- Open Angle Glaucoma
Ages Eligible for Study: 18 Years and older
- Diagnosed with open-angle glaucoma or ocular hypertension.
- Active corneal inflammation or edema.
- Retinal disorders not associated with glaucoma.
There are additional criteria to meet in order to qualify for this research study. For more information contact us!
Study Location: Crystal River
If you or someone you know has Glaucoma, call us today! We have research studies enrolling now.
No cost, and no health insurance is required to participate.
Ask your doctor or contact our clinic for more information.
For more information call:
Or sign up below!
- Blindsided by Glaucoma?
Glaucoma is a common eye disease that can gradually steal your vision. The term glaucoma refers to a collection of eye diseases that damage the optic nerve. This damage can lead to permanent vision loss or even total blindness. Glaucoma is considered a major cause of blindness in the general population.
A major concern is that glaucoma often presents no early symptoms but continues to cause gradual, un-reversable damage. In most cases, glaucoma is diagnosed in people who are older than 40 but can still develop at an earlier age. An estimated 3.54% of adults between 40 and 80 years have been diagnosed with some type of glaucoma.
Causes Of Glaucoma
In most types of glaucoma, the eye’s drainage system becomes clogged so the intraocular fluid cannot drain. As the fluid builds up, it causes pressure to build inside the eye. High pressure damages the sensitive optic nerve and results in vision loss.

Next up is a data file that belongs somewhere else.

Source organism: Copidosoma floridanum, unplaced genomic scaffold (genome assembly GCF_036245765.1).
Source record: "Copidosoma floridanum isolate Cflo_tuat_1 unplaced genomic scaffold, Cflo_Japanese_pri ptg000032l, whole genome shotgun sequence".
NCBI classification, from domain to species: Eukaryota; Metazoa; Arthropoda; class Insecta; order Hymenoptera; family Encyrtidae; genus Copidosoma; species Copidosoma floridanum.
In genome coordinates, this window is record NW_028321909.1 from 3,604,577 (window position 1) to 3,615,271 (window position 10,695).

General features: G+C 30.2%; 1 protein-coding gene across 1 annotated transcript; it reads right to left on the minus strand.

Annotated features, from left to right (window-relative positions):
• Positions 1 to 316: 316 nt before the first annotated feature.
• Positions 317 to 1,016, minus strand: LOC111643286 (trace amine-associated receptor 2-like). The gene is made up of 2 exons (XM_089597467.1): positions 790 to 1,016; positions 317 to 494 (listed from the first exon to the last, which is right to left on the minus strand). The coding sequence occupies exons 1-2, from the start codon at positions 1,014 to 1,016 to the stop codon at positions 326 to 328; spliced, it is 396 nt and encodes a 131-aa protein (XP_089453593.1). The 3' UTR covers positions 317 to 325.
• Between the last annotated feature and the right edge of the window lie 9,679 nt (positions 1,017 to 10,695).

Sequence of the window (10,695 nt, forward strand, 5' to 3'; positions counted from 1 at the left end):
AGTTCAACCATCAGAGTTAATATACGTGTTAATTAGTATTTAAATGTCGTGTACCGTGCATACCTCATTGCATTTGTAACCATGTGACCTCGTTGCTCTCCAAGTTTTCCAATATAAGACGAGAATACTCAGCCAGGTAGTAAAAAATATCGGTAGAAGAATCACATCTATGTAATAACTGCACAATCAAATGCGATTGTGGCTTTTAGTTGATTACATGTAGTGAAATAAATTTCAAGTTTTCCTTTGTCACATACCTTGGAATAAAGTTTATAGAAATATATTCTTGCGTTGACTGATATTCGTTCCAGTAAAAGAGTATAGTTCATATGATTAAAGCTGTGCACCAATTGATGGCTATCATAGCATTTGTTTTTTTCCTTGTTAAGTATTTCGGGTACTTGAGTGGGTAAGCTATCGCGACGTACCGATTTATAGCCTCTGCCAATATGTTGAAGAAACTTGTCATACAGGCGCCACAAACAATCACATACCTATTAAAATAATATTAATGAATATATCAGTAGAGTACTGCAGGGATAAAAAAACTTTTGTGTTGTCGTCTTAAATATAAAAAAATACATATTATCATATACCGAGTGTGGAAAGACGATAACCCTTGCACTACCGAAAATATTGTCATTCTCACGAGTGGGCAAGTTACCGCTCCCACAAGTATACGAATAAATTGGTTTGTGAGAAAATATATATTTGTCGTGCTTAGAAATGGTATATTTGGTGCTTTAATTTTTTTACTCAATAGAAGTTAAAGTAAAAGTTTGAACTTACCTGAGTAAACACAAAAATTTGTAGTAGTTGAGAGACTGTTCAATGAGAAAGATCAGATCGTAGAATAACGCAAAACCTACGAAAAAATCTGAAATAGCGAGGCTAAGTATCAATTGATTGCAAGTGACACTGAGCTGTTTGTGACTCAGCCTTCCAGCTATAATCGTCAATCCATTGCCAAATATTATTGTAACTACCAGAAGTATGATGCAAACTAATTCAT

People are more likely to develop glaucoma if they:
- Are over the age of 40
- Have a family history of glaucoma
- Have high blood pressure, heart disease, diabetes, or sickle cell anemia
- Are of African American, Irish, Russian, Japanese, Hispanic, Inuit, or Scandinavian descent
- Take certain steroid medications such as prednisone
- Have had an injury to your eye or eyes
- Have high eye pressure (ocular hypertension)
Current Treatments Available
Unfortunately, there is not currently a cure for glaucoma. However, there are several therapies that can help reduce eye pressure and the rate of damage to the optic nerve. Current approved treatment options for glaucoma include eyedrops, oral medications, laser surgery, or microsurgery.
Clinical Research Advancements
New clinical trials for glaucoma are focused on more innovative ways to treat the disease. Researchers are studying everything from electric current stimulation to slow release eye implants to help find relief for patients with glaucoma.
You can help advance medical research by participating in a clinical trial! Contact any of our offices to see what clinical trials are enrolling today.
- Crystal River